R2 | X | | 0.9561 | 0.03918 | 0.8943 | 0.0082 |

R3 | X | | 0.9373 | 0.01605 | 0.9673 | 0.0082 |

R4 | | X | 0.8836 | 0.01434 | 0.9848 | 0.0064 |

R5 | X | | 0.9582 | 0.006162 | 1.003 | 0.0082 |

R6 | | X | 0.7946 | 0.004212 | 1.007 | 0.0064 |

We can appreciate how the a_{i} parameter corresponds to the quite clear ocean water reflectance (being a greatly reduced reflectance), when the glint contribution is null. The other important fact that we can observe is how the b_{i} parameter tends to 1 when the bands move towards the NIR band wavelength.

In this context, we propose a new method based on physical principles for the removal of sea surface effects from high-resolution imagery. The new deglinting algorithm attempts to obtain a physical relation to the slope b_{i}, which is calculated from an empirical way in the traditional algorithm.

Observing the simplified schematic diagram [

13], which shows routes by which light can reach a remote sensing detector (see

Figure 4), we can model the physical phenomena underlying in the slope parameter

b_{i}. Therefore, the simplified model is:

- ▪
A-route is the down directed sun beam.

- ▪
B-route is the scattering of the atmosphere to the water surface and then reflected to the satellite (sky-glint).

- ▪
C-route is the water-leaving reflectance transmitted through the atmosphere and the air-water surface.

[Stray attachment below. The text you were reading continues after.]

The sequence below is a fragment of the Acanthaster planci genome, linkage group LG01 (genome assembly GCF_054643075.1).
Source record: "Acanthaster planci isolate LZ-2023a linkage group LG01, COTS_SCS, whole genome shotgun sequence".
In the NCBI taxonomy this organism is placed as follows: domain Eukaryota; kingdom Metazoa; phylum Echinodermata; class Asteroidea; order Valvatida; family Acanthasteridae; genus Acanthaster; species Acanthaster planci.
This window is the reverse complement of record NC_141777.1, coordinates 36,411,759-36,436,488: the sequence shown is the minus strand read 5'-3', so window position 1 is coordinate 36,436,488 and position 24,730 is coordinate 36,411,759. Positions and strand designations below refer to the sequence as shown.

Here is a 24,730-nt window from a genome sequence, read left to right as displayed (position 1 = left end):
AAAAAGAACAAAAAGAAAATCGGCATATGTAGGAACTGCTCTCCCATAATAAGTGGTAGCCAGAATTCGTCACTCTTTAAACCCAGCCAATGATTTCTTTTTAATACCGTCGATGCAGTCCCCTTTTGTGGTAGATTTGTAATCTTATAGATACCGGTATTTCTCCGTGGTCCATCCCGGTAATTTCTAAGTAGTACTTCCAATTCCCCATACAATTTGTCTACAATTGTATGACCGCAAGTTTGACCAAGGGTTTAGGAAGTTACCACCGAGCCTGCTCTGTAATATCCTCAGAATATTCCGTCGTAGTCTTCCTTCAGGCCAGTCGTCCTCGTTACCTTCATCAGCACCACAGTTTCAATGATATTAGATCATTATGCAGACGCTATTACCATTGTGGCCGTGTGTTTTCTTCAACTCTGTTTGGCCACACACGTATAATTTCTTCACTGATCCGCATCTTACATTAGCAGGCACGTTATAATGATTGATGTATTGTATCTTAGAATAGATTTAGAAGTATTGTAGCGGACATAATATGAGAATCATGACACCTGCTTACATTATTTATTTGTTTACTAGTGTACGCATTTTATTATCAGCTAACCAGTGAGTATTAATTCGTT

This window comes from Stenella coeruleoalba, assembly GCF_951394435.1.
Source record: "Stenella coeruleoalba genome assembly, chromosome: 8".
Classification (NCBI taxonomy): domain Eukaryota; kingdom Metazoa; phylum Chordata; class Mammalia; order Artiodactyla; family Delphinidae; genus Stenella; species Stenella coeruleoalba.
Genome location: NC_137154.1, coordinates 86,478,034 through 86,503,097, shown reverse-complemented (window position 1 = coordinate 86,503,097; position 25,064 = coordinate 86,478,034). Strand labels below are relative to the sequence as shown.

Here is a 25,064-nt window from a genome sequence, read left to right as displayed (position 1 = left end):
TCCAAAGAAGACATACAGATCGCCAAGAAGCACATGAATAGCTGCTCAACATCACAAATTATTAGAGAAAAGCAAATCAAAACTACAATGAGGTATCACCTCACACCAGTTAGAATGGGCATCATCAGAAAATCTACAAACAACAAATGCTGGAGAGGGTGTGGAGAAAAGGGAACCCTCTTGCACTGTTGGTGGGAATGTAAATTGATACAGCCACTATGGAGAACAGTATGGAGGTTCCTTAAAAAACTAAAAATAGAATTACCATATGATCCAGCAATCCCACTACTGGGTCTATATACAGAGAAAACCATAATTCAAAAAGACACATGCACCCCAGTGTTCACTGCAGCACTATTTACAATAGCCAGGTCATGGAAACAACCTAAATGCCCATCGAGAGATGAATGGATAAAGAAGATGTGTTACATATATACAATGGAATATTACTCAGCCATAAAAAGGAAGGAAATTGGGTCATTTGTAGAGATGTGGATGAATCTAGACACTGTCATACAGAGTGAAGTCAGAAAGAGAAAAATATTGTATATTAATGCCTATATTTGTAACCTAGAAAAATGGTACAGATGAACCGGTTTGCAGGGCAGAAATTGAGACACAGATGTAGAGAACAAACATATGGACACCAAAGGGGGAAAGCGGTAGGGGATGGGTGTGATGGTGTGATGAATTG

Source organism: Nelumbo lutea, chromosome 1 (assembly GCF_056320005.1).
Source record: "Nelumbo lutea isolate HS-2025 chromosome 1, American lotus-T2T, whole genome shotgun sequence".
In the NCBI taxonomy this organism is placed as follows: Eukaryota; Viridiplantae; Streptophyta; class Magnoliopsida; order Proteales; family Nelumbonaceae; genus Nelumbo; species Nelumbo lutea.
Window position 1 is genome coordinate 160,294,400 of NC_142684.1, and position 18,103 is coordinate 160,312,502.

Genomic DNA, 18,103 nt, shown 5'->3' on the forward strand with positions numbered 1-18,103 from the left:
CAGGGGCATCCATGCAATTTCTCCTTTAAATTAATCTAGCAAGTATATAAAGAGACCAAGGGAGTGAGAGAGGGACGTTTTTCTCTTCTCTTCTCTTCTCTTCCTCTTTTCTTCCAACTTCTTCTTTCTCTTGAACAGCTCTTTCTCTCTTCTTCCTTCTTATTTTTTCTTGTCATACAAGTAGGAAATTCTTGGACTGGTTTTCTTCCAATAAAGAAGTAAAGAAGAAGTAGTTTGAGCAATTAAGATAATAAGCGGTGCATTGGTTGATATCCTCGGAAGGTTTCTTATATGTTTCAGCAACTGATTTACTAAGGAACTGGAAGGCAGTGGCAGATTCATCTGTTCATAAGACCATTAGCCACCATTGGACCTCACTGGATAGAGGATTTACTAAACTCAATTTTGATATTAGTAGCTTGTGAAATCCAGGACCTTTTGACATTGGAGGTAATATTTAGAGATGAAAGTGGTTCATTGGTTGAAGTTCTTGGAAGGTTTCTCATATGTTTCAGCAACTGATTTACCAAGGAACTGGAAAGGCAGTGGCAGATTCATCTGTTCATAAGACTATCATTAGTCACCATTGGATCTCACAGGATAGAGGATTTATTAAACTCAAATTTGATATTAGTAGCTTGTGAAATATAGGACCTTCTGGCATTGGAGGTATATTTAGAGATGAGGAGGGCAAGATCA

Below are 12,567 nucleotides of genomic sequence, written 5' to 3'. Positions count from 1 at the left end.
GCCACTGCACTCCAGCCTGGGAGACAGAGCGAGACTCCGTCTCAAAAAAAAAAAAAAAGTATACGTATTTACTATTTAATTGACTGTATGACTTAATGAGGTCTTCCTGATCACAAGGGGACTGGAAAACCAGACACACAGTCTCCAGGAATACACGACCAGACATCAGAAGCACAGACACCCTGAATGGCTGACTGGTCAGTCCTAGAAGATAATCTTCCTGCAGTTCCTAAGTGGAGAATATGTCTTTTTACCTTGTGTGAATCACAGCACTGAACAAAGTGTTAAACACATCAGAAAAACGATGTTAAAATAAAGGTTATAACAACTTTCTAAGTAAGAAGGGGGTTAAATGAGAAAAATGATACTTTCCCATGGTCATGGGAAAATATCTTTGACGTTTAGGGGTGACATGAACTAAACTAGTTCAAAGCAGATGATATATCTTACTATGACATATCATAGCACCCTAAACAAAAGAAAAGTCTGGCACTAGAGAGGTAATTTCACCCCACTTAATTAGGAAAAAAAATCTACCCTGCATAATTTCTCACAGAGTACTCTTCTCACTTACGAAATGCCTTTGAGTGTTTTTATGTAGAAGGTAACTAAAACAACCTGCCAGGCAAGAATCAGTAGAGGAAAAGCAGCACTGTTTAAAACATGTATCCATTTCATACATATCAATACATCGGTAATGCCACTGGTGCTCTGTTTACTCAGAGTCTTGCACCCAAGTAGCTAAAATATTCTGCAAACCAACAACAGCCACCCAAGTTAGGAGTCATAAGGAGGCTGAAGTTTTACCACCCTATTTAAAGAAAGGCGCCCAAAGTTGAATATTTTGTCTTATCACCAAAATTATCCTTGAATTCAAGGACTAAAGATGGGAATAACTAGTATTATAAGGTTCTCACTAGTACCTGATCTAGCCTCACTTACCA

- ▪
D-route is the specular reflection of the water surface (sun glint).

- ▪
E-route is the single or multiple backscattering of the atmosphere (Rayleigh and aerosol).

Once corrected the atmospheric disturbances (absorption and E-route component), and following the assumption that in the NIR band the water absorbs all radiation, the reflectivity of this band corresponds only to the specular contribution of surface brightness. In rough water conditions, specular reflectivity is mainly due to the direct irradiation, while diffuse irradiation represents a minor contribution. The diffuse irradiation is distributed equally in all directions (due to the Rayleigh scattering phase function [

14]), producing an average brightness of all the contributions of the light scattered by the atmosphere with different angles (B-route component), making it fundamentally independent of the sea state [

15].

**Figure 4.**
Simplified schematic diagram showing routes by which light reaches a remote sensing detector.

**Figure 4.**
Simplified schematic diagram showing routes by which light reaches a remote sensing detector.

In order to measure the specular reflected reflectance compared to the radiation transmitted by the water surface, the Fresnel formula is often used [

5,

13]. This formula depends on the wavelength of the light used to obtain the refractive index (

n) of the sea water, and the incident angle of the light with respect to the surface (

$\omega $):

Considering that a 2 × 2 m